Last year when I was researching wax, I mentioned large armadillo-like creatures that secrete a waxy substance high in capsaicin, and how that product might impact trade. Now I'm finally getting a chance to pull together my notes on capsaicin;
- Approximately a quarter of the world's population eats hot peppers daily.
- Capsaicin is an evolutionary adaptation in chili peppers; it generally keeps mammals from eating the plant because mammalian digestive processes will destroy the seeds.
- Birds don't react to capsaicins the way mammals do, which is good for chili pepper plants; birds don't grind up the seeds with their teeth and destroy it with their guts — they help spread the seeds.
- Fusarium fungus is the main reason chili seeds die before dispersal; capsaicinoids are an evolutionary adaptation to protect chili seeds from Fusarium and other fungal infections.
- Menthol (like from mint plants) is basically the opposite of capsaicin, it stimulates a sense of cold.
Bound to Burn
Capsaicin is a natural alkaloid derived from pepper. It causes mammals to feel a "burning pain" sensation because it binds to the same ion pathways we use to detect dangerous heat levels, which has implications for thermoregulation. It causes hypothermia in rats, followed by hyperthermia. Capsaicin can suppress the heat sensitivity of cockroaches.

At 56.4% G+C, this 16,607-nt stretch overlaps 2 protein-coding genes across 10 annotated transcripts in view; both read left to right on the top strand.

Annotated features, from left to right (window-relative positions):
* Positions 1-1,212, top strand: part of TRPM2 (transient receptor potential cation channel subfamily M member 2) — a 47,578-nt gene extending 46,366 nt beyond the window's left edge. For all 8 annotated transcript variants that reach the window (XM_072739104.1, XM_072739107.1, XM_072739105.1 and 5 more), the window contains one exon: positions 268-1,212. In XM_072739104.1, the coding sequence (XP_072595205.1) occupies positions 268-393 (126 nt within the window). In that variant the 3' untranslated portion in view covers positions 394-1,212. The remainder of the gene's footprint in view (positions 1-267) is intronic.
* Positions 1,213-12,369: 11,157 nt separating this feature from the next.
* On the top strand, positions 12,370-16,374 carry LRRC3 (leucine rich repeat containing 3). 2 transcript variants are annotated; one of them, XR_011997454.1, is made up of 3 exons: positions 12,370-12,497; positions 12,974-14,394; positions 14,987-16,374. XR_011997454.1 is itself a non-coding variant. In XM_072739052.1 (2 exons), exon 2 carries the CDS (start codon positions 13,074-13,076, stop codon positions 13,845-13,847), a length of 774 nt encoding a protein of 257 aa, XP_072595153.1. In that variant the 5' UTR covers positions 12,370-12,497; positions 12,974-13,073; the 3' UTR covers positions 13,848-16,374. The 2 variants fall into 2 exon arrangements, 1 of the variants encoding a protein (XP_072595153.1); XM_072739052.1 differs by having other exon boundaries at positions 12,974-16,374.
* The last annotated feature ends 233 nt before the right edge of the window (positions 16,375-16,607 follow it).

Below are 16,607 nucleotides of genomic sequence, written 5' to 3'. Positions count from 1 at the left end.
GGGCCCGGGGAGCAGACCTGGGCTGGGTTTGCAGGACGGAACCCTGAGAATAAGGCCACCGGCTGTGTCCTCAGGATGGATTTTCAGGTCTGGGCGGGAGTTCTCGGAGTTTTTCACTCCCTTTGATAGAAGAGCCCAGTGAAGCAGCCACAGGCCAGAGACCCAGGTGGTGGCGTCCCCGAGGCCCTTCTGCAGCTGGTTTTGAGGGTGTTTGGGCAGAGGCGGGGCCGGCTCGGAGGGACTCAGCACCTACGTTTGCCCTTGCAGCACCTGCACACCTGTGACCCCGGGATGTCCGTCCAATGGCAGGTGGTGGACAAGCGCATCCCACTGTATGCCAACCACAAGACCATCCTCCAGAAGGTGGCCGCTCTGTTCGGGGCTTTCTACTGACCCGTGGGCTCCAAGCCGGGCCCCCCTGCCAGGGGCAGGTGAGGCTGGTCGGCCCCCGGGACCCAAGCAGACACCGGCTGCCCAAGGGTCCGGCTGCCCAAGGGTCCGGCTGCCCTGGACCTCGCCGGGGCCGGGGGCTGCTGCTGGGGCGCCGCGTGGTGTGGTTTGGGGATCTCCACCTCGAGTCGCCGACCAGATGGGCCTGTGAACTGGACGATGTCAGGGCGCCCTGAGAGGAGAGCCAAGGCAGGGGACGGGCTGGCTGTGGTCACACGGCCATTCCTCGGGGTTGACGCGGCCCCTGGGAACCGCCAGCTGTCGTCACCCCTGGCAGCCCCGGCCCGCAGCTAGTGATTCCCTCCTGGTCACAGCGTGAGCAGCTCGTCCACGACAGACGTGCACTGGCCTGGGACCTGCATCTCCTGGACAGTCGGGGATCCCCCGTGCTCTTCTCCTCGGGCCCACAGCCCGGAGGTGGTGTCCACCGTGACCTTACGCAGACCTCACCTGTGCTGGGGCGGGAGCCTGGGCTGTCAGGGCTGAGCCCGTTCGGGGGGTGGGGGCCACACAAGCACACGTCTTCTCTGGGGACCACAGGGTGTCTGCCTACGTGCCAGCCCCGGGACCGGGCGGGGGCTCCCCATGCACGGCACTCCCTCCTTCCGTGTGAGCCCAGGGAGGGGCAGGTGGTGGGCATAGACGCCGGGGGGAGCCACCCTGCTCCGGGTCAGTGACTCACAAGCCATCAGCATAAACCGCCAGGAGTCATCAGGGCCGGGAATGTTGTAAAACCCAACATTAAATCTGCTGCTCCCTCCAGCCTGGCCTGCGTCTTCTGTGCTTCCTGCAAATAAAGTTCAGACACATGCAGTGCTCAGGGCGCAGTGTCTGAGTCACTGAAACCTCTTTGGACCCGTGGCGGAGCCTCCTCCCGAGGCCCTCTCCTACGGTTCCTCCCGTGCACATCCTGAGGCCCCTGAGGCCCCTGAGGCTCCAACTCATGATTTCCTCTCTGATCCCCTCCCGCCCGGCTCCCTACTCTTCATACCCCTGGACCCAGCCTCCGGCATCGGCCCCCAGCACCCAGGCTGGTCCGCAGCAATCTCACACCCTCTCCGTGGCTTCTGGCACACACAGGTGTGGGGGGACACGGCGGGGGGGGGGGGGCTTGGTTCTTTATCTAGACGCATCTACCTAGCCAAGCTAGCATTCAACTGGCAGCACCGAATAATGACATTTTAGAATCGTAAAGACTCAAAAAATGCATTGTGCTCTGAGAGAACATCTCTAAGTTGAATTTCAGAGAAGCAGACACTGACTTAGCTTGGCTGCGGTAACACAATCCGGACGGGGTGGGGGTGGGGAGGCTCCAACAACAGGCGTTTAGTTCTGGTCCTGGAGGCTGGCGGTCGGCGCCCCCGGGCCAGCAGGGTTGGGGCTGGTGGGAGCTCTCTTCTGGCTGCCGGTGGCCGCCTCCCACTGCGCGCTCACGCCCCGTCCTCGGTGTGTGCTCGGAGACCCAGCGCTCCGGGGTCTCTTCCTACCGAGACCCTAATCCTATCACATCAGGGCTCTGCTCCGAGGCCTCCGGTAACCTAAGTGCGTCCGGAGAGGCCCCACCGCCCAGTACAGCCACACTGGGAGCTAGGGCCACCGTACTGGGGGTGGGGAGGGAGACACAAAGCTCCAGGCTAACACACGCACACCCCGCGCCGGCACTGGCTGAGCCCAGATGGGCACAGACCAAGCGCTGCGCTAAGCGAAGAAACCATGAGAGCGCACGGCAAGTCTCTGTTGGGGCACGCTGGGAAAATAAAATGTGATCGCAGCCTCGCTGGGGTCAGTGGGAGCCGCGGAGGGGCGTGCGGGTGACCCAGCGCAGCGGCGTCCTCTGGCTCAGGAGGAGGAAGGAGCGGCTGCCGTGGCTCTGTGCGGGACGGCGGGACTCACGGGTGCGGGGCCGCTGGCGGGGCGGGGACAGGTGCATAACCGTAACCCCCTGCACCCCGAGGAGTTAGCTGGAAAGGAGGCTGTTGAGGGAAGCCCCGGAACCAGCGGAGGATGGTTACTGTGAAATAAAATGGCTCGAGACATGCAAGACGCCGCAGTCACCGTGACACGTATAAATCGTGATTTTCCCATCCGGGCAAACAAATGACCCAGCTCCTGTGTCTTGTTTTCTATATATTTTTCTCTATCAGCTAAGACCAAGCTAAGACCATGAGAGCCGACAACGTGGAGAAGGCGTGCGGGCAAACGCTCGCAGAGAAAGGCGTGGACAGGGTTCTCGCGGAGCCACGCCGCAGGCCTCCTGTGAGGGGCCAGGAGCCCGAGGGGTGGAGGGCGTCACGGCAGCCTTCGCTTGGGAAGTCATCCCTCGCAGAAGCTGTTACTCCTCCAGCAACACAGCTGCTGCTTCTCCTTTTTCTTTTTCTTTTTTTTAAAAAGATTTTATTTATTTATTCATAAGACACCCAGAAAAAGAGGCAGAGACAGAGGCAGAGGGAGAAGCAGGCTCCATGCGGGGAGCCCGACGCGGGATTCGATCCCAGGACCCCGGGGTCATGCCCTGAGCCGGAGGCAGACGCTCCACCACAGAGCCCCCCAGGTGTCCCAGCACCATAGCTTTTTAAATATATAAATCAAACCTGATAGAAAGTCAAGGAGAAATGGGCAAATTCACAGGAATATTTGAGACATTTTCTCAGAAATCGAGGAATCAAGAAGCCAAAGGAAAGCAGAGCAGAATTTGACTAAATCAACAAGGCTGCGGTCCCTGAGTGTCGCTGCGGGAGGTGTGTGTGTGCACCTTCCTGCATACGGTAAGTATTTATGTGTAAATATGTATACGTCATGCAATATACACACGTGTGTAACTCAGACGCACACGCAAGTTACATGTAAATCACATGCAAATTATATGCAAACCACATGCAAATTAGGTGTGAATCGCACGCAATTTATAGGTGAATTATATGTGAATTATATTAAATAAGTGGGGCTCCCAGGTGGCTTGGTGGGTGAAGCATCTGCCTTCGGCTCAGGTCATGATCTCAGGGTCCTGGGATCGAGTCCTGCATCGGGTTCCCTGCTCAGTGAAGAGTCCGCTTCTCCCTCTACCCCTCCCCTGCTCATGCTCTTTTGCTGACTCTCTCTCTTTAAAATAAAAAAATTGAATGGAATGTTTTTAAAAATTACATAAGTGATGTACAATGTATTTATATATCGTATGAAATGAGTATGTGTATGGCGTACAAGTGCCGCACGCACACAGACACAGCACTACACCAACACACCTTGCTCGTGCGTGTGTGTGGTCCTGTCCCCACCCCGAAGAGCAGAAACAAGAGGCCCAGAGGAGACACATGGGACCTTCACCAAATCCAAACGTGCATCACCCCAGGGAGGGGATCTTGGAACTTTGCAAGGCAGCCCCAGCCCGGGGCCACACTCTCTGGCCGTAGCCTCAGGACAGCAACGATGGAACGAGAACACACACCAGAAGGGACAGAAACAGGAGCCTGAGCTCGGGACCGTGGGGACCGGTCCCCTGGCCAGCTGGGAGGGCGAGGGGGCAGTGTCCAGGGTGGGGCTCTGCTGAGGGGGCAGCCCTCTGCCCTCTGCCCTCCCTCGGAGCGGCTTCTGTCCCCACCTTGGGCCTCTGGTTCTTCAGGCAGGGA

Mammalian vanilloid receptors only recently developed the ability to detect capsaicin-like inflammatory substances. Vanilloid receptors are calcium-permeable channels in invertebrates (nematodes, insects) and vertebrates (mammals). They're sensitive to a bunch of different kinds of stimuli, including chemical, mechanical, osmotic and temperature.
Capsaicinoids can provide pain relief, cancer prevention and weight loss. Topical application of capsaicin reduces arthritis pain, diabetic neuropathy, psoriasis, etc. Capsaicin inhibits acid secretion, stimulates alkali and mucus secretion and particularly gastric mucosal blood flow which helps in prevention and healing of gastric ulcers. It also has antioxidant and anti-inflammatory properties.
Early humans likely selected chilies for use and domestication expressly because of their antimicrobial properties; they were one of the first plants domesticated in the Americas and were domesticated by several independent groups at least a millennium before a village-farming way of life became widespread.
📗 If you found this interesting, you may also enjoy my previous newsletter about weird ways different animals thermoregulate.
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